Publisher 2003: A new design application for creating marketingcommunications FrontPage and InfoPath combine what Microsoft describes as "the world'sfirst" graphical XSLT (extensible stylesheet language transformations)editor. XSLT acts a bridge between an XML database on the back end anduser-input features on the front end. Hitting the Right Note Much of the analyst buzz surrounding Microsoft Office System is focused onOneNote. Though it might seem like a small add-on, rather like Notepad isattached to Windows, this program points to a new paradigm of front-endcomputing. "OneNote has been developed to address tablet computing," Rob Enderle,research fellow at Giga Information Group, told the E-Commerce Times. "It fits thetablet metaphor and enables users to categorize, search for and find theirthoughts better than with pen and paper." Unchanging Market Share Meanwhile, although Sun's announcement coincided with Microsoft's, Yankee Group senior analyst Laura DiDio said Microsoft's key competitor is not StarOffice. "StarOffice will have appeal for the SOHO [small office and home office] market, but the overall market share won't change appreciably," she told the E-Commerce Times. Microsoft's marketshare of the office productivity field is at least 90 percent. "Microsoft's biggest competitor is itself," DiDio added. "With the economicdownturn and the quality of Microsoft's earlier products, the challenge willbe to get customers, even those who would absolutely love to migrate, up andrunning. Customers simply might not have the cash." DiDio predicted a 15 to 20 percent adoption rate during the first year, andshe emphasized that the fate of Windows Server 2003 will play a part in Office System's penetration curve. Enterprises still using Windows NT 4 on the back endmight see Server 2003 as a compelling upgrade opportunity, and they could scoopup Office System at the same time to realize the full potential of a more unified system. New Paradigms While the commercial fate of Office System remains to be determined, thereis universal agreement that Microsoft is aiming high with this product. "This is a pretty important and substantial release," Yankee Group senior analyst Dana Gardner told the E-Commerce Times, "because it really changes the file structure and the ability of files to be shared. Given the wide adoption of XML in this product, Microsoft has given its software developers the opportunity to use Office applications as front ends in a way they didn't have access to before." Giga's Enderle noted that Office System is the first version of Office thathas gone through the advanced security testing adopted by Microsoft nearlytwo years ago. "Substantial work has been done on Outlook," he said. "It is more reliable and less susceptible to network problems." Backward Compatibility However, though network integration and streamlined information flow are positive developments, a question of compatibility exists. Microsoft is including server elements in its Office System beta 2 distribution -- but those elements will not be included in the final product, and enterprises will have to purchase them separately if they want a full upgrade of the front and back ends. Microsoft Office System is backwardcompatible with previous servers, however. "The server upgrades are required to achieve the system's full potential,but [Office System] is, by itself, a vastly improved product," Enderle noted.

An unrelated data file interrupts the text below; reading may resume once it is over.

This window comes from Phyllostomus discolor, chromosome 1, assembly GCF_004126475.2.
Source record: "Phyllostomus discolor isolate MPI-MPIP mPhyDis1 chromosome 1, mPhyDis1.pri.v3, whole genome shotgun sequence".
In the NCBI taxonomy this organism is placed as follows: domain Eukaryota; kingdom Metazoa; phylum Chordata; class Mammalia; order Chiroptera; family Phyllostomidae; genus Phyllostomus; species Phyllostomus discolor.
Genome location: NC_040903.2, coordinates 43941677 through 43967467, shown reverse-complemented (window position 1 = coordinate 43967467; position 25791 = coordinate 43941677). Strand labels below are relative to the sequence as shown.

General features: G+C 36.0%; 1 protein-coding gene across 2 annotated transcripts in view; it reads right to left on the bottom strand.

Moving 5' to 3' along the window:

E-BUSINESS SPECIAL REPORT

Which E-Business Portal Is Right for You?

"All of these vendors are fighting mightily in this market right now. There's no runaway leader," Aberdeen Group research director Dana Gardner told the E-Commerce Times. "It's rapidly changing and consolidating. And as a customer, you can get some attractive deals because [the portal companies] are all fighting over market share."

E-BUSINESS SPECIAL REPORT

Should Enterprises Dump Outlook?

Aberdeen Group research director Dana Gardner concurred, invoking a Spy-vs.-Spy scenario in which Microsoft battles hackers, staying barely a step ahead. He also told the E-Commerce Times that Outlook-related security issues have not been as severe lately as in the past And wi...

Diversified Sun Returns to Profitability

The company's return to profitability is largely due to aggressive moves toward a diversified business model, according to Aberdeen Group research director Dana Gardner "Sun is focusing more on software and services rather than an over-reliance on hardware sales," Gardner told...

Sun Gives Away Application Server

Aberdeen Group research director Dana Gardner told the E-Commerce Times that this is a strong move against Microsoft. "The differentiation is no longer in the run time or the application server," said Gardner. "The differentiation is in the tools, frameworks and the associate...